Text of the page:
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They have excellent cooked food – hopefully someday their raw entrees will be as delicious and varied. Gena, I would suggest calling ahead of time to ask if they the have raw chocolate cheesecake in (as some other bloggers also commented on) and going there solely for dessert. The raw chocolate cheesecake is the best cheesecake I’ve ever had – the texture is fluffy instead of heavy and it tastes like a malt!
Well that’s good you gave it another try. Usually if I’m not happy the 1st time around, I won’t go back. Here in New Orleans I feel like I don’t have as many options as I’d like when dining out…much is fried, fried, fried!!
Yeah, it’s hard when there is a vegan place but the service, business model, or food just kind of sucks. I always hope that they will “get it together” because of course I want to support their business but sometimes people just don’t have “good enough” business sense or are too ADHD to have some of the same dishes, consistent hours, friendly service, etc…..to make someplace work. It seems like when a place serves both raw & cooked, that often the raw is not really 100%. Like they are including it to get a bigger audience but the expertise is not quite there and then it sucks when they charge too much for a very small portion of food. I had that experience very recently and there was a 12 dollar raw lasanga which was very small, very oily, very salty, and just had a “cheeze” sauce that was more liquid than cheezy.
Aw, I’m glad you had at least a better experience the second time. It’s really one of my favorite places to eat in DC. I actually went tonight for dinner and had to laugh to myself when the first thing out of the servers mouth when we sat down was that they were out of coconut everything. I will admit they are usually out of something every time I go (I know, I know it is pretty ridiculous) but I’m not deterred. I always have a great overall experience, from enjoying whatever I end up ordering to the thoughtful conversations I have with the servers. I’ve learned about lots of new places and foods from the staff and it’s just a place that makes me happy, faults and all 🙂
What a nice comment. And nice blog — welcome to the vegan block 🙂
I share your frustrations with Café Green, Gena. I live closeby and keep _trying_ to like it, but wind up disappointed with the food nearly every time. The only exception, which is always great (if it’s not sold out) is the raw vegan chocolate cheesecake. It’s an amazing treat to share with friends — the slices are big.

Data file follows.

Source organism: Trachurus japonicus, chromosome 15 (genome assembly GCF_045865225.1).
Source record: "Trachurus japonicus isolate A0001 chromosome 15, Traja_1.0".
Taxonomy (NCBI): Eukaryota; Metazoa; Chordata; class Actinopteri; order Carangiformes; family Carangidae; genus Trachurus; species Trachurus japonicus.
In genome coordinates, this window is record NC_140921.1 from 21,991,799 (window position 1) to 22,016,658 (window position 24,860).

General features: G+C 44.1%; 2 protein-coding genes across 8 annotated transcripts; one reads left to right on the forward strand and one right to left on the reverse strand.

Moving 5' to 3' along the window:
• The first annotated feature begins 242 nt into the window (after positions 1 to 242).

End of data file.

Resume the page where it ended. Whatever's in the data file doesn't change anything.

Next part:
When I’m looking for food near Logan Circle, I actually have the best luck at the P St. Whole Foods, believe it or not. About a quarter of the prepared foods bar is vegan now, and they almost always have a raw kale dish or another raw vegan dish. The salad bar is also pretty great, and they a nice selection of kombuchas and water kefir, which I can’t find anyplace else in DC. I hate to admit that Whole Foods is the best local option, but I keep coming back to that conclusion….
Such a wonderful night, my dear! Can’t wait to see you again this week 🙂 xo
I remember that review! I’m glad that you gave them the chance to redeem themselves…and that they (mostly) succeeded.
I totally agree that vegan restaurants have a duty to prove that vegan food is delicious, and it makes me sad when they fail–because I know that might be the last time someone tries a totally plant-based meal. Glad you gave this place another shot, though, because it looks yummy!! I’m willing to give places a second chance, as I know my experience may have been an aberration, but in NYC there are so many places to choose from I don’t always make a point to go back…..
I will usually give a place a second chance because sometimes it just might be that one dish that I didn’t like, but after the second time not liking it, I probably won’t give it a third chance. And I can totally relate with wanting every meal to be enjoyable. If I feel unsatisfied after a meal, that’s usually when I go looking for something else to eat, so now I would just rather be satisfied after the first time and save the calories!
Interesting article – thanks. I would find it hard to do as you did (send back the salad) but I think that’s for two reasons.
Firstly, I think it’s a very British thing that we are bad at complaining, even when we should!